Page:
On a journey to find the cure for a Tatarigami's curse, Ashitaka finds himself in the middle of a war between the forest gods and Tatara, a mining colony. In this quest he also meets San, the Mononoke Hime.
A high-school girl named Makoto acquires the power to travel back in time, and decides to use it for her own personal benefits. Little does she know that she is affecting the lives of others just as much as she is her own.
Told in three interconnected segments, we follow a young man named Takaki through his life as cruel winters, cold technology, and finally, adult obligations and responsibility converge to test the delicate petals of love.
Jiro dreams of flying and designing beautiful airplanes, inspired by the famous Italian aeronautical designer Caproni. Nearsighted from a young age and unable to be a pilot, Jiro joins a major Japanese engineering company in 1927 and becomes one of the world's most innovative and accomplished airplane designers. The film chronicles much of his life, depicting key historical events, including the Great Kanto Earthquake of 1923, the Great Depression, the tuberculosis epidemic and Japan's plunge into war. Jiro meets and falls in love with Nahoko, and grows and cherishes his friendship with his colleague Honjo.Written by
So when I first saw that an anime called the Wind Rises was coming to theaters I could not wait to see it simply because it was an anime coming to theaters. I had no idea what the movie was about, but when I saw the movie, I discovered it was about one of my Favorite subjects, Airplanes.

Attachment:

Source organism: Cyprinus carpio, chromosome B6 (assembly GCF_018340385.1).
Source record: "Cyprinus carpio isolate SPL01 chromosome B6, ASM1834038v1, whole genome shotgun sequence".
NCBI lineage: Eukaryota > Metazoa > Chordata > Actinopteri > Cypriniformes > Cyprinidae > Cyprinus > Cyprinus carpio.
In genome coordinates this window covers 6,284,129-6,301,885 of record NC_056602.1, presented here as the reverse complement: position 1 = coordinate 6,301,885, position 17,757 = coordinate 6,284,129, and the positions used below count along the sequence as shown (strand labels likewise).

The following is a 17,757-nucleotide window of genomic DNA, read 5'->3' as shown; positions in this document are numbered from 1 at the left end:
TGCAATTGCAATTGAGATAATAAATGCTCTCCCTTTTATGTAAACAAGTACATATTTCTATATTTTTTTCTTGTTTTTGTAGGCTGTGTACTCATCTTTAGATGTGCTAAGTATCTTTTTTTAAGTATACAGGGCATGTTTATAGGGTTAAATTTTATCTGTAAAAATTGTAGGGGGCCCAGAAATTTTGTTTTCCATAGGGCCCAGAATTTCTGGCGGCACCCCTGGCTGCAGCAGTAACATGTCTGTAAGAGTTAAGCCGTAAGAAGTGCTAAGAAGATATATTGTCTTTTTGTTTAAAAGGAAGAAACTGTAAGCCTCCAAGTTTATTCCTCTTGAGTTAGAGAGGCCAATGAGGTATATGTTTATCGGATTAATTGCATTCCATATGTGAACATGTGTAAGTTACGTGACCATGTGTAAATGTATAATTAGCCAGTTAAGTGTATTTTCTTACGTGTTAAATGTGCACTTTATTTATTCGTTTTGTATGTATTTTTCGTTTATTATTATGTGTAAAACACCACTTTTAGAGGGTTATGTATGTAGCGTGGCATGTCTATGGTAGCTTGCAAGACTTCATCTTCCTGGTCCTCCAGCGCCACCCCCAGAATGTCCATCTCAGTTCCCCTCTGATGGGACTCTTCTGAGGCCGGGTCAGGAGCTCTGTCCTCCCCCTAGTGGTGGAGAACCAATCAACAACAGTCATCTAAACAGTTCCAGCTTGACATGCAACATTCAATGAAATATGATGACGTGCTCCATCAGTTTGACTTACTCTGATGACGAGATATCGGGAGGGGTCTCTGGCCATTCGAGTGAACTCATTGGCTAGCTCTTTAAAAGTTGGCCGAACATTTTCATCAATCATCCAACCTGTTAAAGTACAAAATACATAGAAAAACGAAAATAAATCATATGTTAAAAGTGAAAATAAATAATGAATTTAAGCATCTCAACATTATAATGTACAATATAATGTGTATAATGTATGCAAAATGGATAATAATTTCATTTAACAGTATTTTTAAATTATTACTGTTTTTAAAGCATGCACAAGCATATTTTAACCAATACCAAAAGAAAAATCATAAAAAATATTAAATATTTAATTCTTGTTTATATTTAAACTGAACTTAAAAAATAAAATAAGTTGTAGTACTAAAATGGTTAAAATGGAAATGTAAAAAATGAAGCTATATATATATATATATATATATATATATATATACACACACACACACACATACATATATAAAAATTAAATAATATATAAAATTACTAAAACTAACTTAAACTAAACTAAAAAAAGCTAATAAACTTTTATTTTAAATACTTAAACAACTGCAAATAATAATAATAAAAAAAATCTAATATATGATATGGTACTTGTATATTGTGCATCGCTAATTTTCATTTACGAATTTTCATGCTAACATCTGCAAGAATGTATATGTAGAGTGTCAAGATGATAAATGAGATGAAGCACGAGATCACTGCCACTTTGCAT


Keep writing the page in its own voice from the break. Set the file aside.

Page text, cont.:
It's a very simple story that could have been done in Live-action. Jirou who as a boy met his hero, airplane designer, Caproni in his dreams was inspired to become an airplane designer. Years later Jirou lives his dreams and designs airplanes for a manufacturer who sells his beautiful designs to be used for the Ugly art of War. Jirou also fines love in the movie with a young girl name Naoko. All the characters in the movie who supported Jirou, from his little bratty sister, to his firm but fair boss, to his best friend and rival at work. They all help to make you feel like Jirou had a real posh life. I also loved how the story gives us a perspective of Japan pre-World War 2 through the life of Jirou.
All of this could have been done in live action, but the craftsmanship of fame director Hayao Miyazaki makes you think otherwise. The animation takes a very surrealistic approach to telling this drama without making it seem cartoonish like Mickey Mouse. The scene portraying the great Kanto earthquake of 1923 made the ground feel like it was coming to life as a giant wave just took out an entire city. The Dream sequences worked very elegantly, just naturally seeming through. And the planes! the animation team did a great job of making the entire layout of the airplanes look fantastic.
I've seen dramatic anime where the animation does nothing to push the story along but Mr. Miyaazaki did fine work to make sure that was not the case. It's been forever since I've seen a 2D moving illustration on the big screen, it felt a little weird, but this was definitely the movie to bring us all back to that. Someone told me that Hayao Miyazaki may retire after this one as he feels he can't top this. I will not disagree, because this one is excellent.
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